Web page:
Mirrlees, Hopeautor principaltodas as ediçõesconfirmado
Gallardo, GervasioArtista da capaautor secundárioalgumas ediçõesconfirmado
Herring, MichaelArtista da capaautor secundárioalgumas ediçõesconfirmado
Michniewicz, SueDesignerautor secundárioalgumas ediçõesconfirmado
Toulouse, SophieIlustradorautor secundárioalgumas ediçõesconfirmado
Wyatt, DavidArtista da capaautor secundárioalgumas ediçõesconfirmado
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The Sirens stand, as it would seem, to the ancient and the modern, for the impulses in life as yet immoralised, impervious longings, ecstasies, whether of love or art, or philosophy, magical voices calling to a man from his "Land of Heart's Desire," and to which if he hearken it may be that he will return no more--voices, too, which, whether a man sail by or stay to hearken, still sing on.

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The free state of Dorimare was a very small country, but, seeing that it was bounded on the south by the sea and on the north and east by mountains, while its centre consisted of a rich plain, watered by two rivers, a considerable variety of scenery and vegetation was to be found within its borders.
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Lud-in-the-Mist had all the things that make an old town pleasant. It had an ancient Guild Hall, built of mellow golden bricks and covered with ivy and, when the sun shone on it, it looked like a rotten apricot; it had a harbour in which rode vessels with white and red and tawny sails; it had flat brick houses - not the mere carapace of human beings, but ancient living creatures, renewing and modifying themselves with each generation under their changeless antique roofs.
[I]ndeed, it is never saf to classify the souls of one's neighbours; one is apt, in the long run, to be proved a fool. You should regard each meeting with a friend as a sitting he is unwittingly giving you for a portrait -- a portrait that, probably, when you or he die, will still be unfinished. [3]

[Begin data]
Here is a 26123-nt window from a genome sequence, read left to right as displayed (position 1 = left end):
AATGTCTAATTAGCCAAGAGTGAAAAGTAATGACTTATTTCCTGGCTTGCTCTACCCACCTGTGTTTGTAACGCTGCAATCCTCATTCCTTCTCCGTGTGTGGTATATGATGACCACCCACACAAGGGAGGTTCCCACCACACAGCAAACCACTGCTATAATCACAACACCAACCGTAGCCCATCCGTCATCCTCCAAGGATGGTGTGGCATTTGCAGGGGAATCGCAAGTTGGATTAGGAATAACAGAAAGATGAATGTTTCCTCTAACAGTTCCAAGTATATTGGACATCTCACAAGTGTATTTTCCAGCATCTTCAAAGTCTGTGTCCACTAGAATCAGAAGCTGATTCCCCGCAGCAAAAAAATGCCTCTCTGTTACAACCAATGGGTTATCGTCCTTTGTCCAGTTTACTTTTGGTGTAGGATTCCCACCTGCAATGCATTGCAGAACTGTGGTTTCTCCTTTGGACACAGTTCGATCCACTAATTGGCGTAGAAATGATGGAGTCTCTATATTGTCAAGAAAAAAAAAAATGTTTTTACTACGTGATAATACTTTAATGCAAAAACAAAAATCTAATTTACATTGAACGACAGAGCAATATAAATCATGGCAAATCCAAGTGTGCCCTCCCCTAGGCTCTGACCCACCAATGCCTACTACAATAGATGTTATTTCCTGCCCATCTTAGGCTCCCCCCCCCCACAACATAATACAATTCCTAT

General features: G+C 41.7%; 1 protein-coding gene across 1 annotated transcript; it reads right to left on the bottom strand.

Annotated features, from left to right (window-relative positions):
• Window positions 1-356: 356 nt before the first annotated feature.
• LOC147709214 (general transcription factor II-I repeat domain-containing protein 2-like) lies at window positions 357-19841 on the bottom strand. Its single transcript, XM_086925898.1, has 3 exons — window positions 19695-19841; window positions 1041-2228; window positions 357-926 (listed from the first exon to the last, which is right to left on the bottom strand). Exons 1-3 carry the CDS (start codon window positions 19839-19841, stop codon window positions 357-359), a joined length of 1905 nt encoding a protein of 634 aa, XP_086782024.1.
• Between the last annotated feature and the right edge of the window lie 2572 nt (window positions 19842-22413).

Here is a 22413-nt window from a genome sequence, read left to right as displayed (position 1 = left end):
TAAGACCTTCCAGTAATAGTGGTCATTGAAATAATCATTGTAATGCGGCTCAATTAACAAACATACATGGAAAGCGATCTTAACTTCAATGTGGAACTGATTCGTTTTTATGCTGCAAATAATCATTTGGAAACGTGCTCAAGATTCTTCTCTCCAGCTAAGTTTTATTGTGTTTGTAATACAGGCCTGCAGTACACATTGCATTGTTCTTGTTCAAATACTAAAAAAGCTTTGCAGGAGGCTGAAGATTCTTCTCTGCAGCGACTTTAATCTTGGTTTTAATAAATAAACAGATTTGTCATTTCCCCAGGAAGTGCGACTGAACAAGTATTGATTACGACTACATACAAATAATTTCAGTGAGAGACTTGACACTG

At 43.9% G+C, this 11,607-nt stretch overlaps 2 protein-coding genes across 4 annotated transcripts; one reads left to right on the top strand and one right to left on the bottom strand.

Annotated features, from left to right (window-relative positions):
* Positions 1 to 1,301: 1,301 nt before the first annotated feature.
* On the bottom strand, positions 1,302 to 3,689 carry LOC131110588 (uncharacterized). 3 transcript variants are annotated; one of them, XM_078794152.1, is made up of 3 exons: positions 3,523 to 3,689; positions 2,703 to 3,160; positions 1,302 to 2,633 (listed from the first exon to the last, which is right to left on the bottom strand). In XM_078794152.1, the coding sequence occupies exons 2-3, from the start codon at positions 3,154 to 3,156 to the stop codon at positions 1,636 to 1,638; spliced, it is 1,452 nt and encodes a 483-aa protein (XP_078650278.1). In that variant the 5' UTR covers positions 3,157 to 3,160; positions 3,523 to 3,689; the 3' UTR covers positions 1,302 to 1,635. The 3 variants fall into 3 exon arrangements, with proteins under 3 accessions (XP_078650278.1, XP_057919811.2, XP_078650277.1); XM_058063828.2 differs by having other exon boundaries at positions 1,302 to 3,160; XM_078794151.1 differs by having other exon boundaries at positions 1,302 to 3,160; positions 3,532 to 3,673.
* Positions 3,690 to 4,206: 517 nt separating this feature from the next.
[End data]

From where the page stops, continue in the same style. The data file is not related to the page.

There were whole chests, too, filled with pieces of silk, embroidered or painted with curious scenes. Who has not wondered in what mysterious forests our ancestors discovered the models for the beasts and birds upon their tapestries; and on what planet were enacted the scenes they have portrayed? It in in vain that the dead fingers have stitched beneath them -- and we can picture the mocking smile with which these crafty cozeners of posterity accompanied the action -- the words February, or Hawking, or Harvest, having us believe that they are but illustrations for the activities proper to the different months. We know better. These are not the normal activities of mortal men. What kind of beings peopled the earth four or five centuries ago, what strange lore they had acquired, and what were their sinister doings, we shall never know. Our ancestors keep their secret well. [4]